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Walk Two Moons

Sharon Creech

Key Facts

Important Quotations Explained

Study Questions and Suggested Essay Topics

full title · Walk Two Moons

author · Sharon Creech

type of work · Novel

genre · Young adult novel, quest novel, adventure/accomplishment romance

language · English

time and place written · Surrey, England, early 1990s

date of first publication · 1994

publisher · Harper Trophy

narrator · Salamanca Tree Hiddle narrates Walk Two Moons several months after the conclusion of the book's primary narrative

point of view · The narrator speaks in the first person, focusing primarily on her own experiences, emotions, and memories, but she makes a concerted and explicit effort to understand and convey experiences from other characters' points of view

tone · The narrator speaks in an honest and straightforward voice laced with humor, earnestly attempting to convey and reflect on her experiences

tense · Simple past, with an embedded parallel narrative and a great deal of flashbacks to a period prior to either the primary or the secondary narrative

setting (time) · 1980's or early 1990's

setting (place) · Bybanks, Kentucky; Euclid, Ohio; highways, towns and monuments between Ohio and Idaho; Lewiston, Idaho

protagonist · Salamanca Tree Hiddle

major conflict · Sal, whose mother has died in a bus accident about a year prior to the beginning of the narrative, sets out to visit the site of the accident and her mother's grave in Lewiston, Idaho in hopes that she can bring her mother back

rising action · During the trip west with her grandparents, Sal relays the tale of her friend Phoebe's mother's disappearance. The retelling helps Sal realize the complexity of her own mother's decision to leave home. When they have almost reached the site of the accident, Sal's grandmother falls ill, and Sal, who is thirteen, must drive the car down the treacherous slopes to the accident site herself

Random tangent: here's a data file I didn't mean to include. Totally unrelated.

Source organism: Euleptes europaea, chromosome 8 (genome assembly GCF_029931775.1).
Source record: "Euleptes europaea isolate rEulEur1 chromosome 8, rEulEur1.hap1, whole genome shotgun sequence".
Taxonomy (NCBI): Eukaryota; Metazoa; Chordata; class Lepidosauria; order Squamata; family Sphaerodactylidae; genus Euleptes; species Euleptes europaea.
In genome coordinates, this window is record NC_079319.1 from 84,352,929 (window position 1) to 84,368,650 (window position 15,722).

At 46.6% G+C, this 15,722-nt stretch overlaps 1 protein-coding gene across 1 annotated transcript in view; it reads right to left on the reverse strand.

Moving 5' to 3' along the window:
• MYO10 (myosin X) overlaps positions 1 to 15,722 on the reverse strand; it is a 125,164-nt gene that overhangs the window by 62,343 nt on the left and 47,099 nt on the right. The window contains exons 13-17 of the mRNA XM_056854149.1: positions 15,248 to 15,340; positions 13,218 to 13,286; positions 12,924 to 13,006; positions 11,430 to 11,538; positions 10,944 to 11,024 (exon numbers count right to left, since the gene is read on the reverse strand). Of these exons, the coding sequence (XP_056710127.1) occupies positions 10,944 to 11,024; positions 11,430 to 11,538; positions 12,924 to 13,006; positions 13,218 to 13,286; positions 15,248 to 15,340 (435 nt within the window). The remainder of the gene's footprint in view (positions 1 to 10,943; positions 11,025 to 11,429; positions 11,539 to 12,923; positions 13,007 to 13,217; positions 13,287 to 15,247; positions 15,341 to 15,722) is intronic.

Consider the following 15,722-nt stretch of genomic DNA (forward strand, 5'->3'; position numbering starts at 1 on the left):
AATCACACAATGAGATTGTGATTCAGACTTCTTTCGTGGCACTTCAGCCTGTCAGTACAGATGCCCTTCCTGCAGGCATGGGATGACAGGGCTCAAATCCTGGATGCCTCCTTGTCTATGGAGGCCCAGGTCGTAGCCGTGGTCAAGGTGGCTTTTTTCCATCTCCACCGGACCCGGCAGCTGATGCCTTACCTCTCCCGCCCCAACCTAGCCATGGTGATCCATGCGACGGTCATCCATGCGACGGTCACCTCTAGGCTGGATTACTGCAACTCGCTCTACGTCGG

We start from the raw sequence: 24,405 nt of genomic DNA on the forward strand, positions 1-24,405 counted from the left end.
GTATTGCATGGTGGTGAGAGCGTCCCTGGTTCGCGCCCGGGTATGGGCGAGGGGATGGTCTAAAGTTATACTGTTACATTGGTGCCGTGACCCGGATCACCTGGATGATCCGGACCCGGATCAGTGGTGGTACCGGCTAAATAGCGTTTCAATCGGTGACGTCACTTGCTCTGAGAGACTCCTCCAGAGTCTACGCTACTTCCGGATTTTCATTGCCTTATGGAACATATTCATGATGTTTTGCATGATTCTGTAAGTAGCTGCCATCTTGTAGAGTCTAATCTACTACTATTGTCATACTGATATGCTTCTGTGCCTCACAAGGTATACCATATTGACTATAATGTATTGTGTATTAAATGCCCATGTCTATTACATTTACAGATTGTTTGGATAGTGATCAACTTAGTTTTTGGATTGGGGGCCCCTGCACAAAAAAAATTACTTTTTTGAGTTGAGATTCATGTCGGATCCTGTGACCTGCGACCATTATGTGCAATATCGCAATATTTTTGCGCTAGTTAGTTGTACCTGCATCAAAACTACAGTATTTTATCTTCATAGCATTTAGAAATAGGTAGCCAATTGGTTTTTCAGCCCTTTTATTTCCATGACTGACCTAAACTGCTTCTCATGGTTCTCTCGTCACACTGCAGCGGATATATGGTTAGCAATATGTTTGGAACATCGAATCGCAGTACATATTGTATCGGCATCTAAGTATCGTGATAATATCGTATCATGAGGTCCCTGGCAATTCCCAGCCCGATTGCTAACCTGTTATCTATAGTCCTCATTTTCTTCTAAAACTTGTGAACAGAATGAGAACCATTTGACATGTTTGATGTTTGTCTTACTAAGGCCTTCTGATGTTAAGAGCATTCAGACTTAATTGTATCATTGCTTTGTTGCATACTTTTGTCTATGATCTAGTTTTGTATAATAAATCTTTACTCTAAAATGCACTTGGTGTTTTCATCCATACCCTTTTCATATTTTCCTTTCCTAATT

climax · Sal makes the perilous drive during the dead of night, but once at the site of the crash, she accepts the impossibility of her desire to bring her mother back

falling action · Sal and her father return to their home in Bybanks, Kentucky and learn to live without Sal's mother

themes · The role of stories in human experience, the past's intrusion into the present, empathy as a source of understanding, and nature as a source of comfort and strength

motifs · The dissatisfied woman, written texts, and journeys

symbols · Blackberries, singing trees, hair

foreshadowing · Sal's acceptance of Margaret Cadaver foreshadows her ability to let go of her mother; Gram's sense of satisfaction at seeing Old Faithful foreshadows her death

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WRONG INFO

by hbjjhquz, September 07, 2013

It is "You can't keep the birds of SADNESS from flying overhead, but you can keep them from nesting in your hair,"

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